Rivals.com released its new Top 100 players for the Class of 2016 on Monday and its new Top 250 will be released Tuesday.
As quickly as the recruiting process moves these days, this is Rivals’ third update to its 2016 football prospect rankings with many more to follow before we get to Signing Day next February.
Georgia commit Jacob Eason, a quarterback from Lake Stevens, Wash., remains the No. 1 overall player.
Marlon Davidson, a 6-4, 268-pound defensive end from Carver in Montgomery, Ala., is No. 2 followed by quarterback Shea Patterson from Shreveport, La. Patterson is scheduled to announce his college choice Tuesday.
Rashan Gary, a 6-4, 290-pound defensive tackle from Paramus (N.J.) Catholic is fourth and Tampa Catholic wide receiver Nate Craig-Myers rounds out the top 5. Craig-Meyers is an Auburn commit.
Rivals.com national recruiting director Mike Farrell spoke with USA TODAY High School Sports about the new list and more recruiting topics.
USA TODAY HSS: Let’s start with the No. 1 player, Jacob Eason. What are you seeing from that warrants him being the top player at this point?
Farrell: “It’s getting close. I think this year there a lot of contenders for No. 1. He had a tremendous junior year. We got to see him in person in January and he’s just progressing along. He’s getting bigger and as he gets bigger, he is getting stronger. The stronger he gets, the better he is at making the more difficult throws. … The biggest thing he has to do is he needs to get a bit more mechanically set.”
USATHSS: Shea Patterson is scheduled to make his college commitment Tuesday. What are the differences between Eason and Patterson, who is No. 3 overall and your No. 2 quarterback?
Farrell: “They’re two different types of quarterbacks. Shea can do a lot of things to keep the play alive by moving around and making plays on the run. He’s not as big as Eason is. Eason sees the field a little better. Shea sees the field better when he’s outside the pocket. It should be a good battle for the No. 1 quarterback.”
USATHSS: There are two new five-stars in these rankings from last time in Derrick Brown, a defensive tackle from Lanier in Sugar Hill, Ga., and Ben Davis, a linebacker from Gordo, Ala. What have you seen to warrant adding the extra star?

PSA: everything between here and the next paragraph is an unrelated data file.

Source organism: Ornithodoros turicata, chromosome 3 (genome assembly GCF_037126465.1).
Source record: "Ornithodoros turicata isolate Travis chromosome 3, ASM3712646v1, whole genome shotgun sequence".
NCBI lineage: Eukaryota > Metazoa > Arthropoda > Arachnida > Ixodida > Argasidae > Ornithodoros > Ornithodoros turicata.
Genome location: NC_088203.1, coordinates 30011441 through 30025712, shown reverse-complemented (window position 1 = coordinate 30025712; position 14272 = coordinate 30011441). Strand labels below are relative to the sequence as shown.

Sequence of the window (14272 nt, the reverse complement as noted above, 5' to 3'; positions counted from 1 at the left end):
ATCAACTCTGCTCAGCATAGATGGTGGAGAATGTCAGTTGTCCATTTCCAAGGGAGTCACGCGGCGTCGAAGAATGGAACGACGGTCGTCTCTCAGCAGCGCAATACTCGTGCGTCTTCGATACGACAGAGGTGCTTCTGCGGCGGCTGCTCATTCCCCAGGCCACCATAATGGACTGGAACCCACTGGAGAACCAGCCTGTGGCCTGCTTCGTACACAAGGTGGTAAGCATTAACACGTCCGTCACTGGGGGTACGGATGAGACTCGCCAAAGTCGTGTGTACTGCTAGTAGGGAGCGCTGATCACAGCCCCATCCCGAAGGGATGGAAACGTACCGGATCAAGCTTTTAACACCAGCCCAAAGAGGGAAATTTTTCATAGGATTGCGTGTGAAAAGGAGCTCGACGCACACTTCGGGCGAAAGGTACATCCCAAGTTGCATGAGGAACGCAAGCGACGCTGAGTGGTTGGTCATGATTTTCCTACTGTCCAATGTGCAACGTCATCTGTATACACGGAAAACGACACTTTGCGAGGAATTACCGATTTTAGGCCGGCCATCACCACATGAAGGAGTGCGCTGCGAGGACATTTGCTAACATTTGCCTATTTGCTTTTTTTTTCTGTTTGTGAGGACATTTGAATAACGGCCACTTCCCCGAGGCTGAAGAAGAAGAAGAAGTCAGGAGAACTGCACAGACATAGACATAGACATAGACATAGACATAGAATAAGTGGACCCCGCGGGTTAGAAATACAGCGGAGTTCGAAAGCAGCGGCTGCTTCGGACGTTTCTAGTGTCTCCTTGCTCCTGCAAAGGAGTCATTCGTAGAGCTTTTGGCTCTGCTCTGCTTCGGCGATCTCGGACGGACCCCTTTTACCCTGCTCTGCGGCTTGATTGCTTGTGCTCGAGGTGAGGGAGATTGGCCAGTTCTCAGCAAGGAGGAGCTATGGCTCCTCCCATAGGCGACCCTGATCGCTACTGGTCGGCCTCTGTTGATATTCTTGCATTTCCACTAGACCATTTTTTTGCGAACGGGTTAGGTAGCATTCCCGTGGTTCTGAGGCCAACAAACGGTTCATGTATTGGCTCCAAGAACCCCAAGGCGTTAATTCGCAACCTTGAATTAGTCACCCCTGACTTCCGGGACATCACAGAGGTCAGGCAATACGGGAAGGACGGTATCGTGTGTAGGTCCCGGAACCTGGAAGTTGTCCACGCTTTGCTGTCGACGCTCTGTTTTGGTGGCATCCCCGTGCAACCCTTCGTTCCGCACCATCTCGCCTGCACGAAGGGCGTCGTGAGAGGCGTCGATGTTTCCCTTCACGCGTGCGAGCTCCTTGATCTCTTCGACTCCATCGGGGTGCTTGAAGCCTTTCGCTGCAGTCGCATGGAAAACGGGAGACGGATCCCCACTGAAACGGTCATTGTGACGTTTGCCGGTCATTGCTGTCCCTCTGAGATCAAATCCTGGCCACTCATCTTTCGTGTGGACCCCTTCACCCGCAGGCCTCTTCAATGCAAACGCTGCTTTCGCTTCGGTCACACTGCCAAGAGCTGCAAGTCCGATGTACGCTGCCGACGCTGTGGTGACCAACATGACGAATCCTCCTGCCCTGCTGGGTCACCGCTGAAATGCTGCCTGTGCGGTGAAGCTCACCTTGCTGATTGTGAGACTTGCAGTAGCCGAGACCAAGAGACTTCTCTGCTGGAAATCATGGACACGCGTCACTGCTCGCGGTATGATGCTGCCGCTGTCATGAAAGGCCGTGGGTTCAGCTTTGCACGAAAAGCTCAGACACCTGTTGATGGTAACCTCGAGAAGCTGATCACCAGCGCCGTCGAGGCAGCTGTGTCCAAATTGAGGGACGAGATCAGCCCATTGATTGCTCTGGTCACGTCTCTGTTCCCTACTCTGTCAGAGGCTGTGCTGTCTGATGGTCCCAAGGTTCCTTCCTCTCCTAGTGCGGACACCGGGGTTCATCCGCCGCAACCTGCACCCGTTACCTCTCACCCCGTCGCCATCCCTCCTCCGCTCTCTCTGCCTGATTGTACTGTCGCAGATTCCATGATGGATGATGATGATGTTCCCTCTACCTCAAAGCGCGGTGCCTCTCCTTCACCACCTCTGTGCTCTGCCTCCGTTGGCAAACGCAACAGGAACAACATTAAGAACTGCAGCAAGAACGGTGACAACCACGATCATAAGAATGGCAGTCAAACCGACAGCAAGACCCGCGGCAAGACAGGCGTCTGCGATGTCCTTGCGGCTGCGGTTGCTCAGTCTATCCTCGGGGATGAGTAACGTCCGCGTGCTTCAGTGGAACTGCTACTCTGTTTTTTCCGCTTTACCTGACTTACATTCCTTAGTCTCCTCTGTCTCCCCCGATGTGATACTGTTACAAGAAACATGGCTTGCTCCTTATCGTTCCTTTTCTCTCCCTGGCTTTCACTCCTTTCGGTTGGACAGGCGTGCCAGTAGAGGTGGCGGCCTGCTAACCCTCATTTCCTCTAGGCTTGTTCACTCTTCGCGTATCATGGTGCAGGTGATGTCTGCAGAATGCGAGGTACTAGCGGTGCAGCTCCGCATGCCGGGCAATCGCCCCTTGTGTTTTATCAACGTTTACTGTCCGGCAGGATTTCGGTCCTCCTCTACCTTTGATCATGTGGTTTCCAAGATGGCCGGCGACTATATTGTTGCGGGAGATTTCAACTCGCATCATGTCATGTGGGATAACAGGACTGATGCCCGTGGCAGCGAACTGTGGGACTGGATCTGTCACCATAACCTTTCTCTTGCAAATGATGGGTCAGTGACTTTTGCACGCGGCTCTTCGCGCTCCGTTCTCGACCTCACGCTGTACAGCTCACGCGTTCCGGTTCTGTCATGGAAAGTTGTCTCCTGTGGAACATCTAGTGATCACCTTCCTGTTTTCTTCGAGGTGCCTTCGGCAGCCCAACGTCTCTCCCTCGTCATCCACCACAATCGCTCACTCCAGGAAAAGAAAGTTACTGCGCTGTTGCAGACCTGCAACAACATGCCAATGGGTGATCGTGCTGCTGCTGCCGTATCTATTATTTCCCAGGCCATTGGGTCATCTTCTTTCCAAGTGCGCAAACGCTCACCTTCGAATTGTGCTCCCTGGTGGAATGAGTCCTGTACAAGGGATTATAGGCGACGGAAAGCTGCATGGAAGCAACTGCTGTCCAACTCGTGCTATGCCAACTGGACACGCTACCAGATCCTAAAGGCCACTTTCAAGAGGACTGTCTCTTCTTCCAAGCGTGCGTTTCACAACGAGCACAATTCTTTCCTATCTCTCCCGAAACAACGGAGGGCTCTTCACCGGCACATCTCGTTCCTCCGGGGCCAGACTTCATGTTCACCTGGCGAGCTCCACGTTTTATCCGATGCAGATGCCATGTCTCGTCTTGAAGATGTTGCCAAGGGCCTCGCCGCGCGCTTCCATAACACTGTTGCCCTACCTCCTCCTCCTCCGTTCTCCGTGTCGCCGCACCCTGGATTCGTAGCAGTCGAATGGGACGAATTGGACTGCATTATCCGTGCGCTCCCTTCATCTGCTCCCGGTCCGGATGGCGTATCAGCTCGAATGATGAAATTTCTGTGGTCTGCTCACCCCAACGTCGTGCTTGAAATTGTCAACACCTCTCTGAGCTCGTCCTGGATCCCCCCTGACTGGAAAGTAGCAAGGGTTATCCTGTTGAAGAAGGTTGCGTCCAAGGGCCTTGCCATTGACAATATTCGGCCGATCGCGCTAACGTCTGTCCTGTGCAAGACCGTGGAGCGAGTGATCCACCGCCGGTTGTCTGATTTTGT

Farrell: “Brown has added about 30 pounds since the summer and it’s looks like all muscle. He’s very well put together for a defensive tackle. He’s very light feet but can overpower you and shoot the gap. He’s an extremely special defensive tackle prospect at this point and a guy who can push for that No. 1 overall spot.
“Davis is an edge guy who can play middle. He’s 6-4 and going to play at 240, maybe 250 in college. He has a good frame to fill out. He has outside linebacker athleticism and coverage skills with inside linebacker instincts and quick-twitch ability. He’s another special kid.”
USATHSS: Who are some players you expect to potentially make some moves for the next rankings?
Farrell: “Elijah Stove, a wide receiver from Niceville (Fla.) is a special talent with the ball in his hands. (Stove is a four-star prospect at No. 29 overall.) He was outstanding in Florida last weekend in 7-on-7 and we’ll see him at our camp in March. He’s a guy who I’ve liked a lot better than most from the start and someone to keep an eye on.
“DeKaylin Metcalf, a wide receiver from Oxford, Miss., who is committed to Ole Miss is another kid whom I really like a lot. He’s a big, long striding receiver. His father (Terrence) played in the NFL.
“Both of those guys could make a push. There’s a lot of them out there. We only have 22 five-stars and it’s still so early. There are a few guys who can easily emerge as big playmakers and earn that fifth star and there are guys who have to step it up to keep it.”
USATHSS: It’s only February and this is the third update to the top 100. When is the next update planned?
Farrell: “It’s usually in May. I doubt we’ll do anything sooner but we leave it open. Back in the old days – as recently as three yers ago – our first list was in February. The industry has moved to ranking earlier; the colleges have moved to offering earlier and we’ve had to adjust. We’re still the slowest and the most meticulous, but this is way ahead of our pace.”